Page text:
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Courtesy of 

Dario De Dominicis

Climate Change

Highly Commended

Dario De Dominicis

To the left of Christ

Rio de Janeiro, Brazil

In the already economically depressed area of Guanabara Bay, Rio de Janeiro’s natural harbour, the industrial development is disputing the territory with traditional fishing, leaving only 12% of the area available to 8000 fishermen. Territory limitations come from the Navy activities and from the congested shipping lanes, but even more restrictions are imposed by oil companies, who colonized the bay both above and below the water surface with offshore platforms and oil and gas pipelines on the seabed. As well as possible contaminations by the oil industry, estimated at 0,3 tons of heavy metals such as lead, zinc and mercury leaked per day, the bay is also threatened by city pollution. The metropolis discharges 17 tons of untreated domestic sewage per second into the bay. According to recent studies by the State University of Rio, the water of the bay presents a high concentration of endocrine-disruptors compounds. The recent-discovered micro pollutants seem to be able to interfere with the endocrine system, causing consequences such as the decrease in hatching percentage of fish egg and the feminization of male fish. In humans, micropollutants effects increase breast, testicular and prostate cancer. These attacks on the ecosystem are even more aggressive due to the vacuum of institutional territory control and due to the toxic waste criminal business, which is dominated by drug traffickers and militias.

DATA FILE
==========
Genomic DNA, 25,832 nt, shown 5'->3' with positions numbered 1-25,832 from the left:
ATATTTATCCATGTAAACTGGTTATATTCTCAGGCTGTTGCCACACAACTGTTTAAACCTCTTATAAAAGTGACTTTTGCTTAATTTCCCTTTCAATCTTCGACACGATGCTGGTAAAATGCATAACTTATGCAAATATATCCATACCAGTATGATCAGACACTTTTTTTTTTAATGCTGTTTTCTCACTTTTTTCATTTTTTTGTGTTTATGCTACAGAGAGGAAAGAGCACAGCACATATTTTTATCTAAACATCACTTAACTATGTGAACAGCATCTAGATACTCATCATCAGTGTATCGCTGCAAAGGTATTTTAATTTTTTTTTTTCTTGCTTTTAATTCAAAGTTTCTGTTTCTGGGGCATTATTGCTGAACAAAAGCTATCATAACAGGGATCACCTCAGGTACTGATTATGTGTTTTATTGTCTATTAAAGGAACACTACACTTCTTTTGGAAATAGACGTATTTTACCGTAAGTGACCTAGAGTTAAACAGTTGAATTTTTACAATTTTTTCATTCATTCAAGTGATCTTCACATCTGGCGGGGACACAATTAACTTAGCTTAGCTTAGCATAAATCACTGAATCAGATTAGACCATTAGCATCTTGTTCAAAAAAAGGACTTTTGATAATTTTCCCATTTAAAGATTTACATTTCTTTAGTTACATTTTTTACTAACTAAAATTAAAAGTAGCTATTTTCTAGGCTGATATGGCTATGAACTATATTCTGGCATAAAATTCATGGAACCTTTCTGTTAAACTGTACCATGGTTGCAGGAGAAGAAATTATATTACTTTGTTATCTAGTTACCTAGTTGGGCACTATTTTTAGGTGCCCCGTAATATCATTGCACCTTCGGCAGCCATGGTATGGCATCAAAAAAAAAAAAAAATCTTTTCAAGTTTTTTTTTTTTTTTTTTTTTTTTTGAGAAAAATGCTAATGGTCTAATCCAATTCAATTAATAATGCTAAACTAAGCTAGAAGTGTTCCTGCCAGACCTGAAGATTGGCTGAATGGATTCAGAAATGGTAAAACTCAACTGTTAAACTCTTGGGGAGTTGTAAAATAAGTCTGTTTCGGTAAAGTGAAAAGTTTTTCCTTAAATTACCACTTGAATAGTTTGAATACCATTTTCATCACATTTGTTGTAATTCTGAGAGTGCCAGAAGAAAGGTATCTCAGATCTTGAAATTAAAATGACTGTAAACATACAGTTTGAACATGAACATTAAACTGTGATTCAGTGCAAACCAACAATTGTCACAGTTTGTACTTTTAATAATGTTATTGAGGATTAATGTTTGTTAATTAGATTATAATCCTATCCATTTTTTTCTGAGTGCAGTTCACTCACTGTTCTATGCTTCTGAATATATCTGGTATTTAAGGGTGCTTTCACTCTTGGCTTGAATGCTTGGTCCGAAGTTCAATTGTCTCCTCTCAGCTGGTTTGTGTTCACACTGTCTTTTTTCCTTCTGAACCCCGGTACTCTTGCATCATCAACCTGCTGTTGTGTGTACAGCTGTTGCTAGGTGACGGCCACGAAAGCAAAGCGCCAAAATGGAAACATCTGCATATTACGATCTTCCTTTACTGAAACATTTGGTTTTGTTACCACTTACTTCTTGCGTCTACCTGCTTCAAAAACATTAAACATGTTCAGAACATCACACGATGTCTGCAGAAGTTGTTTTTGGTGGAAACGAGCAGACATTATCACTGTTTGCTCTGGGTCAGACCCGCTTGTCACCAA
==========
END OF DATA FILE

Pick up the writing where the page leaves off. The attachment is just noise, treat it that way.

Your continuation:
As a documentary photographer, I have investigated the state of degradation and abandonment that the community of artisanal fishermen has been experiencing in Guanabara Bay over the past six years. Local fishermen's associations report that fishing activities have fallen to the lowest ever level, and claim that some families have already started to live in poverty. In the most populous and industrialized inner part of the bay, the damage is even greater, since both the soil and the underground water reserves are being constantly contaminated. Many of the factories operating in the region were fined and condemned for environmental crimes, but they continue their illegal activities. Support to my project will ensure high visibility of this problem, and will allow me to complete the remaining chapters of my investigation. By the end of 2024, I intend to finalize a thorough and convincing visual statement to raise awareness on a contemporary drama that is not only environmental, but that is also part of the global debate on food safety. As recently stated by the United Nations in one of their international resolutions, artisanal fishery represents more than 90% of the world’s extractive fishing. Protecting small fishing communities means protecting those habitats whose biodiversity is key to guarantee the alimentary balance of our planet.

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